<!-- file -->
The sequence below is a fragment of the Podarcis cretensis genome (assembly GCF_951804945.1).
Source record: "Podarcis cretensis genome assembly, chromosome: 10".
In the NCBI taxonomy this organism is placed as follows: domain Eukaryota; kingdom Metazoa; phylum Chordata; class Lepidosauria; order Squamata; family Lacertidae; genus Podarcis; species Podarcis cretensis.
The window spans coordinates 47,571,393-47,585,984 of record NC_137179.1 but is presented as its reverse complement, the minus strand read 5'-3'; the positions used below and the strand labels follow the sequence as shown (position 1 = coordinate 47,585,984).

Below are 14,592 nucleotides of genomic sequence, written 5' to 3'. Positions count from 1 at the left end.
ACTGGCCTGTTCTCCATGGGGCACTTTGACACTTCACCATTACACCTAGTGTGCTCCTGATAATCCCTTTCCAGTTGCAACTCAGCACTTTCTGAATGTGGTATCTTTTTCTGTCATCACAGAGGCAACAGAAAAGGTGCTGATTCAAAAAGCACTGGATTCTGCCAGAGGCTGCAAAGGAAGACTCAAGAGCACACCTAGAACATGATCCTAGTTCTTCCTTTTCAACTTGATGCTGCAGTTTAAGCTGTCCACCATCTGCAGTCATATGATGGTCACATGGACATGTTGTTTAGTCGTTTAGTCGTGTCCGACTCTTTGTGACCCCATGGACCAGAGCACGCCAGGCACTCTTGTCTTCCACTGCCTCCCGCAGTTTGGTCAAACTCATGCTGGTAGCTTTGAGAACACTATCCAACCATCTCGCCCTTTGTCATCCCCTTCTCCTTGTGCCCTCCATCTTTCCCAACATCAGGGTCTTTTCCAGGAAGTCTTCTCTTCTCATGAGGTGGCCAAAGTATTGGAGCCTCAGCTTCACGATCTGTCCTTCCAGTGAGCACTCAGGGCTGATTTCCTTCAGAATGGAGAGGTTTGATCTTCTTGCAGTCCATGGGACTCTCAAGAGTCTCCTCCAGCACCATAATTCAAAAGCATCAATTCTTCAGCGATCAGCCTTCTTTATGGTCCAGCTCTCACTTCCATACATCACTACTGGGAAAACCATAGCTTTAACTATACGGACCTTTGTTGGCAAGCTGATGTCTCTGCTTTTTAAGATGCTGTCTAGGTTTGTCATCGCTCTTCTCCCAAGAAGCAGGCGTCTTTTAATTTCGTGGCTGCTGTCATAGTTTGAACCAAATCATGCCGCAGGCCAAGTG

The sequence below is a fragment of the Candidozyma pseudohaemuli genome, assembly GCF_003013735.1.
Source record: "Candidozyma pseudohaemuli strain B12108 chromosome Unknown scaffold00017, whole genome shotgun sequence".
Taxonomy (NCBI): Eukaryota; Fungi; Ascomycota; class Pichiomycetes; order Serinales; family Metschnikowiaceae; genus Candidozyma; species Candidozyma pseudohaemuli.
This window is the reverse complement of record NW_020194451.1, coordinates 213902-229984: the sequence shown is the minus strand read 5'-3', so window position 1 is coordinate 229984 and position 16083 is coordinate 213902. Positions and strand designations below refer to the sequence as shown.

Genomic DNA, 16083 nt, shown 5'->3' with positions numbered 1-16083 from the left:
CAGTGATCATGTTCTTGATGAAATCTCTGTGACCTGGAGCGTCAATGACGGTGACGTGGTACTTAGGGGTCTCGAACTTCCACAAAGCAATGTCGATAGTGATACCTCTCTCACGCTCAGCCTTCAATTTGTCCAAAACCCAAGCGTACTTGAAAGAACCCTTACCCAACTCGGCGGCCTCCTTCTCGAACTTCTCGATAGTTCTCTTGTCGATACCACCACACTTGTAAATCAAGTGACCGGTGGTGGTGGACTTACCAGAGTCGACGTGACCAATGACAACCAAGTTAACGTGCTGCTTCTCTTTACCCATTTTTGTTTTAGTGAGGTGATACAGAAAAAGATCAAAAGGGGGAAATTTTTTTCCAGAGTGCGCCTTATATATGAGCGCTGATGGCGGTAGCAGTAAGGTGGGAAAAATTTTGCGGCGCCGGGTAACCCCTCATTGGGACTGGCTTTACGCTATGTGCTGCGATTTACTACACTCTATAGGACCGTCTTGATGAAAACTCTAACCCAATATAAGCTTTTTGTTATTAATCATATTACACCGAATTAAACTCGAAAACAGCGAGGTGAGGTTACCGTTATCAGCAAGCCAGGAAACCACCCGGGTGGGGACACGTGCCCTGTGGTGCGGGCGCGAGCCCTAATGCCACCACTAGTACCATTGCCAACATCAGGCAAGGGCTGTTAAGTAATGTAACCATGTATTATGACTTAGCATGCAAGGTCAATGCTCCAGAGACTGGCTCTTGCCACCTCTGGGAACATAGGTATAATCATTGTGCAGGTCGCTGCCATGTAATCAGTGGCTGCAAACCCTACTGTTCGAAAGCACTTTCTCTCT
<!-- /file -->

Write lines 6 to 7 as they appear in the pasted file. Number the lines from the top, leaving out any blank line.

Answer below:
ACTGGCCTGTTCTCCATGGGGCACTTTGACACTTCACCATTACACCTAGTGTGCTCCTGATAATCCCTTTCCAGTTGCAACTCAGCACTTTCTGAATGTGGTATCTTTTTCTGTCATCACAGAGGCAACAGAAAAGGTGCTGATTCAAAAAGCACTGGATTCTGCCAGAGGCTGCAAAGGAAGACTCAAGAGCACACCTAGAACATGATCCTAGTTCTTCCTTTTCAACTTGATGCTGCAGTTTAAGCTGTCCACCATCTGCAGTCATATGATGGTCACATGGACATGTTGTTTAGTCGTTTAGTCGTGTCCGACTCTTTGTGACCCCATGGACCAGAGCACGCCAGGCACTCTTGTCTTCCACTGCCTCCCGCAGTTTGGTCAAACTCATGCTGGTAGCTTTGAGAACACTATCCAACCATCTCGCCCTTTGTCATCCCCTTCTCCTTGTGCCCTCCATCTTTCCCAACATCAGGGTCTTTTCCAGGAAGTCTTCTCTTCTCATGAGGTGGCCAAAGTATTGGAGCCTCAGCTTCACGATCTGTCCTTCCAGTGAGCACTCAGGGCTGATTTCCTTCAGAATGGAGAGGTTTGATCTTCTTGCAGTCCATGGGACTCTCAAGAGTCTCCTCCAGCACCATAATTCAAAAGCATCAATTCTTCAGCGATCAGCCTTCTTTATGGTCCAGCTCTCACTTCCATACATCACTACTGGGAAAACCATAGCTTTAACTATACGGACCTTTGTTGGCAAGCTGATGTCTCTGCTTTTTAAGATGCTGTCTAGGTTTGTCATCGCTCTTCTCCCAAGAAGCAGGCGTCTTTTAATTTCGTGGCTGCTGTCATAGTTTGAACCAAATCATGCCGCAGGCCAAGTG

The sequence below is a fragment of the Candidozyma pseudohaemuli genome, assembly GCF_003013735.1.